August 11, 2004

Faith in Transhumanism

The Faith, Transhumanism and Hope Symposium at Trinity College, Toronto brought up a sensitive issue: what is the relationship between religion and transhumanism?

According to a survey of the views of members, 75% described themselves as non-religious. Just bringing up religion on a transhumanist forum tends to start fierce denounciations of it as an evil, death-bringing meme. On the other hand, transhumanism certainly deals with issues traditional religion and spirituality are interested in: the perfectibility of humans, immortality and eschatology. Who can deny there is a certain millennialism in some of the writings about the Singularity?

Jende Huang of the American Humanist Association pointed out that while there are a lot of similarities between transhumanism and humanism, transhumanism does seem to be qualitatively different and complementary in outlook. Tihamer Toth-Fejel demonstrated that it is possible to combine Catholicism with transhumanism. In many ways both seek to achieve more of being, truth and love, although the means may differ (and sometimes get into conflict, like embryonic stem cell research).

Patrick Hopkins presented a very nice taxonomy (I like his taxonomies; he had one at TransVision 2003 of posthuman bodies) of worldviews based on how one reacts to the minimalist account of humans as mere animals. One can either be satisfied with this and not see any reason to transcend it (such materialists often see transcendence attempts as harmful). Or one can be dissatisfied and want to be more. In this case one may believe it is impossible to actually transcend it, leading to coping strategies and attempts to accept the sad situation - some forms of romanticism, postmodernism, existentialism and to some extend buddhism (where perfect coping leads to transcendence). Another approach is hoping: maybe there is more to life, there may be transcendence but it is not part of ordinary life. Then there is the working approaches, where transcendence either already exist (we have immortal souls) or can be achieved somehow. Both transhumanism (achievement) and Christianity (already transcendent, just need to brush up our spiritual side from sin) fall into this category.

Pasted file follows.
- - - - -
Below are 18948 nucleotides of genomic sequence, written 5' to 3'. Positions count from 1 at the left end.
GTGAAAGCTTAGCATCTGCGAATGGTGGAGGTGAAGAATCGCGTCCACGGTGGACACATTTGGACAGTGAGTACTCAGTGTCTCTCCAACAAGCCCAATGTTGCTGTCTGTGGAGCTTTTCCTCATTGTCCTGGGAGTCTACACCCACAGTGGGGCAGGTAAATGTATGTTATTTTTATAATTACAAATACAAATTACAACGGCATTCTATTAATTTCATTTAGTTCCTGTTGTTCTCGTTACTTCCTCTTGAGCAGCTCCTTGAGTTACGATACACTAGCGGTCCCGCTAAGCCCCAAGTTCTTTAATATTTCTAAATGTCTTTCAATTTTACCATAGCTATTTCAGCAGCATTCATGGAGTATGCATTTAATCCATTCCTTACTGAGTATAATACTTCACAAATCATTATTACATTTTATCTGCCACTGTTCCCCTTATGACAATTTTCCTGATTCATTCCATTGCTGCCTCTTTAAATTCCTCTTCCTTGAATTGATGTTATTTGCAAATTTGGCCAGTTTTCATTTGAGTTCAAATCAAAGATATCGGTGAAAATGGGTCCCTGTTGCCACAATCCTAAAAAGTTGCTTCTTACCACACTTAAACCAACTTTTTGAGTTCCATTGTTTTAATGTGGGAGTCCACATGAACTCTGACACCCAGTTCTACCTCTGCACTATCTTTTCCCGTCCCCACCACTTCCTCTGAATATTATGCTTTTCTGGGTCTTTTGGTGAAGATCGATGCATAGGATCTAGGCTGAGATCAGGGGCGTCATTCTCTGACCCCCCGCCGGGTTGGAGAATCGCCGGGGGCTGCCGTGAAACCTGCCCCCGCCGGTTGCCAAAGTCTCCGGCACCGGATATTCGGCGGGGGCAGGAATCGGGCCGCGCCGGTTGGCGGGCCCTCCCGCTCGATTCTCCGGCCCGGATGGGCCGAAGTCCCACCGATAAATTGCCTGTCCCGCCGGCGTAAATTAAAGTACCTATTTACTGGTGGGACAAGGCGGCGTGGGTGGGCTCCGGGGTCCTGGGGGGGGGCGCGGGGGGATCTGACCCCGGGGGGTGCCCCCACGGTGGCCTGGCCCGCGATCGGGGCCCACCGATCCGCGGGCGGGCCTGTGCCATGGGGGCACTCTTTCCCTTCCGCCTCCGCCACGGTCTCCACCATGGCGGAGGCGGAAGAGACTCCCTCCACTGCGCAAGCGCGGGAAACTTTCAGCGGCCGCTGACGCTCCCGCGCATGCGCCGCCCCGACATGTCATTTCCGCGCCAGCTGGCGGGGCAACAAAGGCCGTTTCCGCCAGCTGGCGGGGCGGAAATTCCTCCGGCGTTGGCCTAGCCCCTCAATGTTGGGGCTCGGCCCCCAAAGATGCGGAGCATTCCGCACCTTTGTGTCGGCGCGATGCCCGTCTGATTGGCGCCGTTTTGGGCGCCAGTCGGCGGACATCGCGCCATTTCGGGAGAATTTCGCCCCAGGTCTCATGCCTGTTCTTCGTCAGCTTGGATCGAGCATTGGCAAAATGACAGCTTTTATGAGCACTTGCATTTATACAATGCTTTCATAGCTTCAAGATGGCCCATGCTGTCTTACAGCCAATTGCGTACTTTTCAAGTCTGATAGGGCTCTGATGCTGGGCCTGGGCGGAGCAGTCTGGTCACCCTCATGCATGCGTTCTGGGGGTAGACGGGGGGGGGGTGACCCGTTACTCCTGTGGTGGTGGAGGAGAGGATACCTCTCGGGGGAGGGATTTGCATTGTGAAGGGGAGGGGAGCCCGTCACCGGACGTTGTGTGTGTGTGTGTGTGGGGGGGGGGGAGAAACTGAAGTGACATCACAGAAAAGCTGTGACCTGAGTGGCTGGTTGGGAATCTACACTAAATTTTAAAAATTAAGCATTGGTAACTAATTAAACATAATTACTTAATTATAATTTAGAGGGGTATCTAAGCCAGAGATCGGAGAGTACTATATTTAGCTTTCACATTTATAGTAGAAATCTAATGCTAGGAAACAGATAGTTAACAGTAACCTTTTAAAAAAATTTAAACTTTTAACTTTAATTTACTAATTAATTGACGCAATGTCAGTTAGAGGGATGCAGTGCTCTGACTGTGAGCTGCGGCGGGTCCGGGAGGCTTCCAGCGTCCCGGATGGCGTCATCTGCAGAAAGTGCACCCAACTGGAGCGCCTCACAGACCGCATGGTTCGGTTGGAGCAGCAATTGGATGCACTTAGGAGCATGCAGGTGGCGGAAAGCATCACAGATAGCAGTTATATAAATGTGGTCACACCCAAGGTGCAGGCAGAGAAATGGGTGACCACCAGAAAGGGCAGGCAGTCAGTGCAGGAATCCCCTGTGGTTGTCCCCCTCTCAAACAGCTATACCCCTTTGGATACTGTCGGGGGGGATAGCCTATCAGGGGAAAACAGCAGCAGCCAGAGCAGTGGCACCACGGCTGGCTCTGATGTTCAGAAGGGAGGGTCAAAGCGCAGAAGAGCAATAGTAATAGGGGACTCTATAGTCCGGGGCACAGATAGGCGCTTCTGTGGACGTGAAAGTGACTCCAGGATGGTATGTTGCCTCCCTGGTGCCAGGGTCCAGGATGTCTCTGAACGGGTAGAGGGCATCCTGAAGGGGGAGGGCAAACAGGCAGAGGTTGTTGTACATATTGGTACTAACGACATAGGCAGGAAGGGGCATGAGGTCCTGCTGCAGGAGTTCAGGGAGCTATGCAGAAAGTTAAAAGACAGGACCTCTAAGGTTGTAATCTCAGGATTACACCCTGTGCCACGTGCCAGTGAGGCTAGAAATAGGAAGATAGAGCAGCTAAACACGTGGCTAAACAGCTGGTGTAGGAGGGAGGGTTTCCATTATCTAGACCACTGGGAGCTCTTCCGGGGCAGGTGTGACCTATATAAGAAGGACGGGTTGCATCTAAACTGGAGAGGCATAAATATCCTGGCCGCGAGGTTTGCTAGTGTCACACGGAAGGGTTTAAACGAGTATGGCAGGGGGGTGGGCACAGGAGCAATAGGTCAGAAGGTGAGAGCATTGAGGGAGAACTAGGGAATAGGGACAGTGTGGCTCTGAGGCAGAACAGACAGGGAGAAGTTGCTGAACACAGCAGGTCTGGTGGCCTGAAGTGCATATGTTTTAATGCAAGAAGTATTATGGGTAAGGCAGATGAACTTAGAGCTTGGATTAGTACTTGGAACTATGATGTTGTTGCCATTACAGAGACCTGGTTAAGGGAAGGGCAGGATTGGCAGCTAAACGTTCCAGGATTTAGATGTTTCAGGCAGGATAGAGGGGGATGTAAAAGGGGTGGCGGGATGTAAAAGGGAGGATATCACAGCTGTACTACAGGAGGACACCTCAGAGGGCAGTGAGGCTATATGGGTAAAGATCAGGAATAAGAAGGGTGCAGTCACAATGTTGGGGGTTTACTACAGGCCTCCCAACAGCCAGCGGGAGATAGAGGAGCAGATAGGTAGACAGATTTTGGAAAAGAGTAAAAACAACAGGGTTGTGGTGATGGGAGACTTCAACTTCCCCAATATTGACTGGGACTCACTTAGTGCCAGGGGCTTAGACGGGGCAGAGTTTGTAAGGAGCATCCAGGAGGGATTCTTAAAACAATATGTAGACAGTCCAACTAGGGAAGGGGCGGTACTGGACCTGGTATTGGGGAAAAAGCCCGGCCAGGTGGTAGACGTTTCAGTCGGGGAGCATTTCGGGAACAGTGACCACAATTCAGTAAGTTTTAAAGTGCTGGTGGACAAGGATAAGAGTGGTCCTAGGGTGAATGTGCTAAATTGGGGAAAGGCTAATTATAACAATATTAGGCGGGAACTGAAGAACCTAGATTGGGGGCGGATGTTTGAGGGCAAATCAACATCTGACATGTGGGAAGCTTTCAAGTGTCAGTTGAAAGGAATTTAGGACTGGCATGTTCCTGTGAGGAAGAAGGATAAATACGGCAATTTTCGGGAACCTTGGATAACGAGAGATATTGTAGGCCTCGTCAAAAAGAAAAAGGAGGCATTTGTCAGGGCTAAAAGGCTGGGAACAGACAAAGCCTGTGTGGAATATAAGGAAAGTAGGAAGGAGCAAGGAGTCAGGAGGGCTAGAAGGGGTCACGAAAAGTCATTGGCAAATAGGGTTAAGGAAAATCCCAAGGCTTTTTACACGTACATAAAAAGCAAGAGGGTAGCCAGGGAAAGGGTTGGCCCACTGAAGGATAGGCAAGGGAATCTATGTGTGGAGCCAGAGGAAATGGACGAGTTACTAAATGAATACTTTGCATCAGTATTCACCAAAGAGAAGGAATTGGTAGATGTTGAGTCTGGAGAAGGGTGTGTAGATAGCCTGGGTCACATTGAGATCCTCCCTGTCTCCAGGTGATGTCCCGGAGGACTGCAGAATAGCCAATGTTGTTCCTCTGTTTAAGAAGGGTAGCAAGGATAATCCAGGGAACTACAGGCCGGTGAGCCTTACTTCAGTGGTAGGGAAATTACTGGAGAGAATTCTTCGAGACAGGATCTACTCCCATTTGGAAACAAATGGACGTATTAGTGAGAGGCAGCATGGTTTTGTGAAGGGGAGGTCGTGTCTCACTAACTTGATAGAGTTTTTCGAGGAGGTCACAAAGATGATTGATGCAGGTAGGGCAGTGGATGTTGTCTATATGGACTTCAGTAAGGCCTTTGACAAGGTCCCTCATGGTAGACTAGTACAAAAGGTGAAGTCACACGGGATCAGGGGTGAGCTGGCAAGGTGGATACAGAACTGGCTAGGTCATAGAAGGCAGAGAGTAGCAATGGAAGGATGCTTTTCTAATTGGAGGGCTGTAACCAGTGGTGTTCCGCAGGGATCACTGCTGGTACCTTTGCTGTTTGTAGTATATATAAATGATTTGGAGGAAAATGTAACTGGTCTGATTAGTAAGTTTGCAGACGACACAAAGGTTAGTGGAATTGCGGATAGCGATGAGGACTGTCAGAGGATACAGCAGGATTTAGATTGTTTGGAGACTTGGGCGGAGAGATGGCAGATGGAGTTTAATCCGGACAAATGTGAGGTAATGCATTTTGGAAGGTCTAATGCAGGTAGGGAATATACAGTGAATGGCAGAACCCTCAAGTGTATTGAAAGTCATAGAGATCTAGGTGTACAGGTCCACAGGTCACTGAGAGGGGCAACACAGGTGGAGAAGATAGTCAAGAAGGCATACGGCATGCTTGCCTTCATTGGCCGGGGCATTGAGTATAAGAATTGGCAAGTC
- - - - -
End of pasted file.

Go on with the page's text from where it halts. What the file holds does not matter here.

I found these three initial talks very rewarding because they mapped out the field. Transhumanism sits in the uneasy middle ground between humanism and religion, sufficiently similar to both to annoy them but still different in many cruicial aspects. It is not a religion (especially since there are so many potential variants), nor is it a pure humanism. It may be both complementary and compatible in some respects, but also incompatible and opposed in other.

Peter Addy and Mike LaTorra discussed other approaches to spirituality, not really seeing any fundamental problem with combining materialism and a spiritual outlook - one can be spiritual without the spirits.

Mark Walker demonstrated a fun way of solving the theodice problem approaching the Irenaean view that God wants us to become more god-like. This meshed interestingly with James Hughes talk about self-perfection from a Buddhist standpoint, where one question was whether pills making us (say) more compassionate without doing a long quest of personal overcoming would be moral or not. The overall transhumanist position is likely that they would be moral and desirable (Mark held a talk about genetic enhancements of morality later at the conference), since these virtues are good in themselves (and of course good for others too) regardless of how they are aquired. But maybe there is an advantage in slow aquisition of morality since that will produce a more valuable form, an individually created qualitatively unique way of expressing each of the virtues (my generosity is different from your generosity). That still doesn't rule out the desirability of a morality pill to help us on our way, just as antidepressants can be combined with therapy to produce a synergetic effect.

Santiago Miguel Ochoa Parra presented an account of evolution suggesting that immortality was the goal of life. Life can be defined as a behavior that prevents the environment from ending the behavior (very similar to the autopoiesis ideas of Maturana and Varela). Reproduction is a way of achieving this, since individual cells are at best just metastable. As evolution continued, these reproducing cells in turn sought to remain by reproducing as organisms. The next step in this perspective is the formation of metaorganisms where we repeat the process at higher levels. This was perhaps the most overtly teleological and transhumanism as religion talk at the meeting. I found it a fun complement to John Smart's talk at WFS. In some sense it does not justify immortalism or even the deliberate metaorganisation of people since it just describes them as natural outcomes of a sweeping evolutionary trend (natural does, as always, not equal good).